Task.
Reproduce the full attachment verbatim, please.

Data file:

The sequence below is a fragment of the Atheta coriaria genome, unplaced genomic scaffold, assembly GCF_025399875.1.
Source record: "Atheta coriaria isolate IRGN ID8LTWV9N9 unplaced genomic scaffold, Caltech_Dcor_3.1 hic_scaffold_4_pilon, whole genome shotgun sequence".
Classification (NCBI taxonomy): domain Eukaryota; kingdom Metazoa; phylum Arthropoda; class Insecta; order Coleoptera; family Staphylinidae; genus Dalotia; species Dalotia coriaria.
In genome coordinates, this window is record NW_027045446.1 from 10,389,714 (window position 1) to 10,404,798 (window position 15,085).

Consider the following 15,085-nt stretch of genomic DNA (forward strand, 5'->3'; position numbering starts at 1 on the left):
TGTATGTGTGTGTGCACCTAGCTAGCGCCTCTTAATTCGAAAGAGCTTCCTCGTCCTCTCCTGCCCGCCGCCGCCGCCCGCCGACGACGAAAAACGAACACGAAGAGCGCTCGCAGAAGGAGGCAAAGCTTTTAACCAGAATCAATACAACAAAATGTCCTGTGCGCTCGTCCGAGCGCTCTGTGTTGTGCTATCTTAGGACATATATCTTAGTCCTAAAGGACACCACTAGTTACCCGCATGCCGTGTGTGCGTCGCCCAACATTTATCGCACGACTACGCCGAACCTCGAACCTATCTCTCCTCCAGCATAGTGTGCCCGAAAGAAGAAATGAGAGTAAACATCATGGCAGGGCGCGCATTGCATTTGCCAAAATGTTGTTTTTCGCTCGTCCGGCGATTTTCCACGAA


The sequence below is a fragment of the Atheta coriaria genome, unplaced genomic scaffold, assembly GCF_025399875.1.
Source record: "Atheta coriaria isolate IRGN ID8LTWV9N9 unplaced genomic scaffold, Caltech_Dcor_3.1 hic_scaffold_4_pilon, whole genome shotgun sequence".
Classification (NCBI taxonomy): domain Eukaryota; kingdom Metazoa; phylum Arthropoda; class Insecta; order Coleoptera; family Staphylinidae; genus Dalotia; species Dalotia coriaria.
In genome coordinates, this window is record NW_027045446.1 from 10,389,714 (window position 1) to 10,404,798 (window position 15,085).

Consider the following 15,085-nt stretch of genomic DNA (forward strand, 5'->3'; position numbering starts at 1 on the left):
TGTATGTGTGTGTGCACCTAGCTAGCGCCTCTTAATTCGAAAGAGCTTCCTCGTCCTCTCCTGCCCGCCGCCGCCGCCCGCCGACGACGAAAAACGAACACGAAGAGCGCTCGCAGAAGGAGGCAAAGCTTTTAACCAGAATCAATACAACAAAATGTCCTGTGCGCTCGTCCGAGCGCTCTGTGTTGTGCTATCTTAGGACATATATCTTAGTCCTAAAGGACACCACTAGTTACCCGCATGCCGTGTGTGCGTCGCCCAACATTTATCGCACGACTACGCCGAACCTCGAACCTATCTCTCCTCCAGCATAGTGTGCCCGAAAGAAGAAATGAGAGTAAACATCATGGCAGGGCGCGCATTGCATTTGCCAAAATGTTGTTTTTCGCTCGTCCGGCGATTTTCCACGAA